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Superior virologic and treatment outcomes when viral load is measured at 3 months compared to 6 months on antiretroviral therapy.

Kerschberger B, Boulle AM, Kranzer K, Hilderbrand K, Schomaker M, Coetzee D, Goemaere E, Van Cutsem G - J Int AIDS Soc (2015)

Bottom Line: Patients in the VL3M group had a 22% risk reduction of virologic failure (aHR 0.78, 95% CI 0.64-0.95; p=0.016) and a 27% risk reduction of switch to second-line ART (aHR 0.73, 95% CI 0.58-0.92; p=0.008) when compared to patients in the VL6M group.For each additional month of delay of the first VL measurement (up to nine months), the risk of virologic failure increased by 9% (aHR 1.09, 95% CI 1.02-1.15; p=0.008) and switch to second-line ART by 13% (aHR 1.13, 95% CI 1.05-1.21; p<0.001).ART programmes should consider the first VL measurement at three months after ART initiation.

View Article: PubMed Central - PubMed

Affiliation: Médecins sans Frontières, Khayelitsha, Cape Town, South Africa; benadi11@yahoo.de.

ABSTRACT

Introduction: Routine viral load (VL) monitoring is utilized to assess antiretroviral therapy (ART) adherence and virologic failure, and it is currently scaled-up in many resource-constrained settings. The first routine VL is recommended as late as six months after ART initiation for early detection of sub-optimal adherence. We aimed to assess the optimal timing of first VL measurement after initiation of ART.

Methods: This was a retrospective, cohort analysis of routine monitoring data of adults enrolled at three primary care clinics in Khayelitsha, Cape Town, between January 2002 and March 2009. Primary outcomes were virologic failure and switch to second-line ART comparing patients in whom first VL done was at three months (VL3M) and six months (VL6M) after ART initiation. Adjusted hazard ratios (aHR) were estimated using Cox proportional hazard models.

Results: In total, 6264 patients were included for the time to virologic failure and 6269 for the time to switch to second-line ART analysis. Patients in the VL3M group had a 22% risk reduction of virologic failure (aHR 0.78, 95% CI 0.64-0.95; p=0.016) and a 27% risk reduction of switch to second-line ART (aHR 0.73, 95% CI 0.58-0.92; p=0.008) when compared to patients in the VL6M group. For each additional month of delay of the first VL measurement (up to nine months), the risk of virologic failure increased by 9% (aHR 1.09, 95% CI 1.02-1.15; p=0.008) and switch to second-line ART by 13% (aHR 1.13, 95% CI 1.05-1.21; p<0.001).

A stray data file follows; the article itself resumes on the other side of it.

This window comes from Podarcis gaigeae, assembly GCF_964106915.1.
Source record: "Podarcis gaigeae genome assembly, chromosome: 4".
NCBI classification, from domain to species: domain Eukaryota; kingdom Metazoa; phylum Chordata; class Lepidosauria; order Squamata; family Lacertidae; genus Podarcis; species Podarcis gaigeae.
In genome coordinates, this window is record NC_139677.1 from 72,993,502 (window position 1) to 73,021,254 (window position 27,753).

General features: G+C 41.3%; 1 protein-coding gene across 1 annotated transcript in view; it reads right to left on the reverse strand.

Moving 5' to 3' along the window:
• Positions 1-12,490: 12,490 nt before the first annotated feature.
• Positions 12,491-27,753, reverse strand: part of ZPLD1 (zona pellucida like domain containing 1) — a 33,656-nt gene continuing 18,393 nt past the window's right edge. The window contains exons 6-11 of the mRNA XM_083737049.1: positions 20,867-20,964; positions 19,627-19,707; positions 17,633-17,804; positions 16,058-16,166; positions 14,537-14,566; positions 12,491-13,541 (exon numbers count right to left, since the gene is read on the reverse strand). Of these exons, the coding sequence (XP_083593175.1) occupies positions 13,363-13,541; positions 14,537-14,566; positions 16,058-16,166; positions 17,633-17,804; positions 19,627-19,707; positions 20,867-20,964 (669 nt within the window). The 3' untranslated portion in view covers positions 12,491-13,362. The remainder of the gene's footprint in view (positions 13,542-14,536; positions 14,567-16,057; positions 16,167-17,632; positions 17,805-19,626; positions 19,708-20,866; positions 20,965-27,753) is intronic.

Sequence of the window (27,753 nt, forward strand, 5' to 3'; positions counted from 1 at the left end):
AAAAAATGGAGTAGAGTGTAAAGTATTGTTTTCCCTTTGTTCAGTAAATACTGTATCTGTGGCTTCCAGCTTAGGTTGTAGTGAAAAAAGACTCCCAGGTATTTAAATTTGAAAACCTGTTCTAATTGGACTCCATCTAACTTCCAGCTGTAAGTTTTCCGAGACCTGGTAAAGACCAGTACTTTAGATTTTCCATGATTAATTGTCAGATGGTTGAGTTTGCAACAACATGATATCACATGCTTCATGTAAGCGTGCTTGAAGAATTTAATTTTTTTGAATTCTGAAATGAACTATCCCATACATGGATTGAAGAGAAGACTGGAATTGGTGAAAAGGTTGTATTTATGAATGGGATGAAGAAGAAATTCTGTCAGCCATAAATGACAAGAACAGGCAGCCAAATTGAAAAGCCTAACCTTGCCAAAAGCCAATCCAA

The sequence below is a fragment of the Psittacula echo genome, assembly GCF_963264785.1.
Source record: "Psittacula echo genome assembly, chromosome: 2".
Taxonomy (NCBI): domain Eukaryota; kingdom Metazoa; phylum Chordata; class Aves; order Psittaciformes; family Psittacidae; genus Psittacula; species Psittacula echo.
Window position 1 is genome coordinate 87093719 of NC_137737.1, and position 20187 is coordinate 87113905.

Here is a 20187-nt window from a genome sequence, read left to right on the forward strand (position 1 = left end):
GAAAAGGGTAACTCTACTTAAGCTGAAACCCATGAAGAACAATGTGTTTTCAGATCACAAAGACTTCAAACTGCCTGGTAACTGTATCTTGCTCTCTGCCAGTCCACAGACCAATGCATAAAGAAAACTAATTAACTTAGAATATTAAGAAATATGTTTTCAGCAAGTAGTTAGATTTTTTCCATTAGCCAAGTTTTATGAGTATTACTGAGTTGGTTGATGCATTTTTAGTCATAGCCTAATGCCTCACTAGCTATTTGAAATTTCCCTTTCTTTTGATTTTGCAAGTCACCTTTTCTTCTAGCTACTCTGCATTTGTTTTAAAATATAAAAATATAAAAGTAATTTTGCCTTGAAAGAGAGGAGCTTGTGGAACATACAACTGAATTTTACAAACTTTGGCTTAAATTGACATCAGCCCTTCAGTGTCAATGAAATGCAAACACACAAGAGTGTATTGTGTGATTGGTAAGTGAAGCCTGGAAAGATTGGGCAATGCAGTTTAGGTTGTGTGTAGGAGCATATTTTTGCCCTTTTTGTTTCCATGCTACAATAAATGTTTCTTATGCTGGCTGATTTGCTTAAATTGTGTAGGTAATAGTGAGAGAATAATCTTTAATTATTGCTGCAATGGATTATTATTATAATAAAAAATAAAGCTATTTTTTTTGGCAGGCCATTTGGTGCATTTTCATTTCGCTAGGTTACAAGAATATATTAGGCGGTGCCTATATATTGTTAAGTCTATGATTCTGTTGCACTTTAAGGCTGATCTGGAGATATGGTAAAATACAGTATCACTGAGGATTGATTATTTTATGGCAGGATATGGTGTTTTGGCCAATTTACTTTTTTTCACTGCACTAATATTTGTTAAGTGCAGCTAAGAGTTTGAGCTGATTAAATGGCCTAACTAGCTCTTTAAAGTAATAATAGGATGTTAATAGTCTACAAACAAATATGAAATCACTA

Conclusions: A first VL at three months rather than six months with targeted adherence interventions for patients with high VL may improve long-term virologic suppression and reduce switches to costly second-line ART. ART programmes should consider the first VL measurement at three months after ART initiation.

No MeSH data available.


Related in: MedlinePlus

Flow chart of patients eligible for baseline and regression analyses who initiated ART in three community health centres in Khayelitsha, Cape Town, from 1 January 2002 to 31 March 2009. *One patient with missing information on WHO staging also had missing information on CD4.
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Figure 0001: Flow chart of patients eligible for baseline and regression analyses who initiated ART in three community health centres in Khayelitsha, Cape Town, from 1 January 2002 to 31 March 2009. *One patient with missing information on WHO staging also had missing information on CD4.

Mentions: The median follow-up (starting from nine months after ART initiation) was 2.1 (IQR 0.8–3.4) and 2.2 (IQR 0.9–3.4) years for time to virologic failure and switch to second-line ART, respectively. During the follow-up period, 624 (9.1%) patients had recorded virologic failure and 479 (7.0%) were switched to second-line ART. The crude rates of virologic failure and switch to second-line ART during the study period were 4.1 (95% CI 3.8–4.4) and 3.0 (95% CI 2.8–3.3) per 100 person-years. Due to missing information on baseline CD4, 577 (8.4%) and 579 (8.5%) observations were omitted for time to virologic failure and switch to second-line ART, leaving 6264 and 6269 patients for multivariate analysis. Figure 1 shows a detailed description of patient outcomes and follow-up time for each VL group. The VL3M group included less study participants but median and total follow-up time was longer when compared to VL6M group.